FHA Free Assumability – Asking Questions a Good Idea When Borrowing Money

HUD Building Washington, D.C. Carol M Highsmith Collection Library of Congress

One of the things that drove me nuts over the course of my 20-year career as a Real Estate Agent and Broker was buyer’s lending concerns starting and stopping with down payment and interest rate. Loan terms, all loan terms, are usually more important than getting the lowest interest rate.

I was, and am, concerned that real estate owners and purchasers don’t ask enough or the right type of questions. Loans are bilateral contracts. Both the borrower and the lender must be satisfied with the cost and terms of the loan. Borrowers who are not satisfied with loan terms from one lender should shop for another loan type, lender or both.

Currently I am concerned that borrowers are not asking questions when faced with the FHA Free Assumability issue.

Let’s start with the first question: Why can lender A provide a FHA loan, but lender B cannot? The answer may be one of a multitude of reasons: Lender B may not be FHA approved, Lender A may have fewer or no overlays, Lender B may be aware of FHA underwriting issues Lender A is not aware of, or other legitimate reasons one lender may offer FHA and one may not.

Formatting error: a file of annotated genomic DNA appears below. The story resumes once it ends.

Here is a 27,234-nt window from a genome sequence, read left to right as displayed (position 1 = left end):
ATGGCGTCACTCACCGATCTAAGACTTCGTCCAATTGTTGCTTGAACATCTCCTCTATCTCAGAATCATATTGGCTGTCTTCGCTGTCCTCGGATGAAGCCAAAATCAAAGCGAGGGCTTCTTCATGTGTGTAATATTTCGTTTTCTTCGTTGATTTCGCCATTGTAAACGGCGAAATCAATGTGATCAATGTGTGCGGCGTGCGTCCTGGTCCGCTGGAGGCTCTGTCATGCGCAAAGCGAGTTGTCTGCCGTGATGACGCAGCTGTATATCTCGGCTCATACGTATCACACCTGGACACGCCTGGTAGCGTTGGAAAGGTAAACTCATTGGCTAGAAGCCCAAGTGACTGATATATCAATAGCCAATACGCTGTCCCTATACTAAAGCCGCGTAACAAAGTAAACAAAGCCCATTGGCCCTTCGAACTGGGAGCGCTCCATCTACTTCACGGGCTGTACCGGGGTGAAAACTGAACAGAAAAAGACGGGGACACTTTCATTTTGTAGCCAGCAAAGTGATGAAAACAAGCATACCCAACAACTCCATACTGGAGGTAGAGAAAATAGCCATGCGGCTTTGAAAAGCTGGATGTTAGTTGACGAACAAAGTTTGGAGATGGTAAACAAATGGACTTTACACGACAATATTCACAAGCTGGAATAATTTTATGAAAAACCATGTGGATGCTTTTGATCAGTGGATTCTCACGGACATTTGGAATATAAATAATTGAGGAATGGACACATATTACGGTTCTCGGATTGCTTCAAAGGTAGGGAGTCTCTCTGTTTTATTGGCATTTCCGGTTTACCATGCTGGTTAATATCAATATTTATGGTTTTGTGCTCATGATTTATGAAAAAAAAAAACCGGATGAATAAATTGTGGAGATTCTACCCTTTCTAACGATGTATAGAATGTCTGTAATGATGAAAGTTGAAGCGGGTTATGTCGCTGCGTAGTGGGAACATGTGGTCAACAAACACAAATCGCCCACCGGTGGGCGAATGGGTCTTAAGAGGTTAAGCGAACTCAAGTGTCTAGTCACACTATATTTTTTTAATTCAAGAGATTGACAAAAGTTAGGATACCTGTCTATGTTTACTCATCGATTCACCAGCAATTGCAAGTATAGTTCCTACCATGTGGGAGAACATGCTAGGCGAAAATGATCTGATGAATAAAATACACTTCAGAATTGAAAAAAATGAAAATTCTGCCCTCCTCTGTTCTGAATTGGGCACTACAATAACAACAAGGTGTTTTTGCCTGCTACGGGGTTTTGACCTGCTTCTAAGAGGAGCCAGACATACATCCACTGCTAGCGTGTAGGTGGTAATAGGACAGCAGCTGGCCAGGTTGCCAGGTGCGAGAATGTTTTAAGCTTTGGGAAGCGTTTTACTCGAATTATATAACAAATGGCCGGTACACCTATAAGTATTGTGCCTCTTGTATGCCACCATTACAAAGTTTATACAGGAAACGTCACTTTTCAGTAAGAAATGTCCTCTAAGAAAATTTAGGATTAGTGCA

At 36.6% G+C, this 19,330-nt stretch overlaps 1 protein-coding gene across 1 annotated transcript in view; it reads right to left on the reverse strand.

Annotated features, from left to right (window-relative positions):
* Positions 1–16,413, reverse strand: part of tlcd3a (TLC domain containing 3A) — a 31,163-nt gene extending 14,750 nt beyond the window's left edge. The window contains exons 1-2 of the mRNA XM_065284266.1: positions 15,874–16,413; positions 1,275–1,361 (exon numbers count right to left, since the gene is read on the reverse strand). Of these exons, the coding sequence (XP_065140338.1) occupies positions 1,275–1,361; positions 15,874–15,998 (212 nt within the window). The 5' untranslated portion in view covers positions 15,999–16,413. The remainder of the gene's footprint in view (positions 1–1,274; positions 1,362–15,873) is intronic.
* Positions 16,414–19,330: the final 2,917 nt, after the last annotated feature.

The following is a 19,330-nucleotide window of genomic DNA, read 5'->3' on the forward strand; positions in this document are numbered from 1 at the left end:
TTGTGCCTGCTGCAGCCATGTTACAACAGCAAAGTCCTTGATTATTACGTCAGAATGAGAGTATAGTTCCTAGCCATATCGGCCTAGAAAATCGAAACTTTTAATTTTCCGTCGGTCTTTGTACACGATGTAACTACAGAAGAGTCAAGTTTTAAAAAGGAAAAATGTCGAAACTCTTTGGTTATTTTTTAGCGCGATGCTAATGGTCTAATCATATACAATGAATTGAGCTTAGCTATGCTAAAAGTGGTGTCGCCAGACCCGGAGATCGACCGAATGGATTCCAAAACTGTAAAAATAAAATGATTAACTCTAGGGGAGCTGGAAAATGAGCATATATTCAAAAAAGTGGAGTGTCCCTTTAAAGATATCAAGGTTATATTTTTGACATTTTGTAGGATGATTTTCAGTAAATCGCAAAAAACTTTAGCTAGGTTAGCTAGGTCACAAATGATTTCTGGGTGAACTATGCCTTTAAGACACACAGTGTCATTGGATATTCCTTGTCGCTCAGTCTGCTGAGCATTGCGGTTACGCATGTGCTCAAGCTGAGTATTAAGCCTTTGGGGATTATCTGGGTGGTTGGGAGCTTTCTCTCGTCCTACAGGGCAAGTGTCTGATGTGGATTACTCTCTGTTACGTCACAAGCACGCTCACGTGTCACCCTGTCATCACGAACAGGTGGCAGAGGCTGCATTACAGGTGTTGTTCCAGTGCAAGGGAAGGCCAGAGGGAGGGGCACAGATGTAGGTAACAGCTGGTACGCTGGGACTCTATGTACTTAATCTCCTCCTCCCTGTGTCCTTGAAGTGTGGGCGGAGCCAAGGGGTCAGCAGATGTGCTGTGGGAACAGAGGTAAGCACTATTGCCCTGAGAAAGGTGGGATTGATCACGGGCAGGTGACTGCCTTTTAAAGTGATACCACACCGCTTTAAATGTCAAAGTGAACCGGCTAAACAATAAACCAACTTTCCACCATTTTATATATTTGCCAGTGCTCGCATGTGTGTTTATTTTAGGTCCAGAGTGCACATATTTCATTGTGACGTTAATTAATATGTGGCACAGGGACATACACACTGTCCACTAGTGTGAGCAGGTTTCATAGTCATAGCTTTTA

When it comes to communities affected by FHA Free Assumabilty, borrowers should ask questions when one lender can lend and another cannot. Here are some questions I would advise my clients to ask lenders:


  • Why can you offer me a FHA loan when the other lender cannot in my community?
  • Free Assumability is sighted as a reason for FHA loan denials in the community, how can you lend FHA given the issue?
  • If I close escrow with a FHA loan, but FHA does not end up insuring the loan because of the Free Assumability issue, is the loan really a FHA loan?
  • If FHA does not insure the loan after closing, what happens to my up front and monthly MIP payments?
  • If FHA does not insure the loan, will the loan be converted to another type of loan and what is the risk to me?
  • How will I know FHA has insured the loan?
  • If FHA does not insure the loan and I want to sell the house before the loan is paid off, can I still offer FHA Loan Assumption terms to a new buyer?
  • If the FHA does not insure the loan and I want to sell the house before the loan is paid off, and the buyer wants to assume my loan, who will approve the loan assumption?

There is a myriad of other questions, but these are a few I think a borrower should ask as part of their loan due diligence.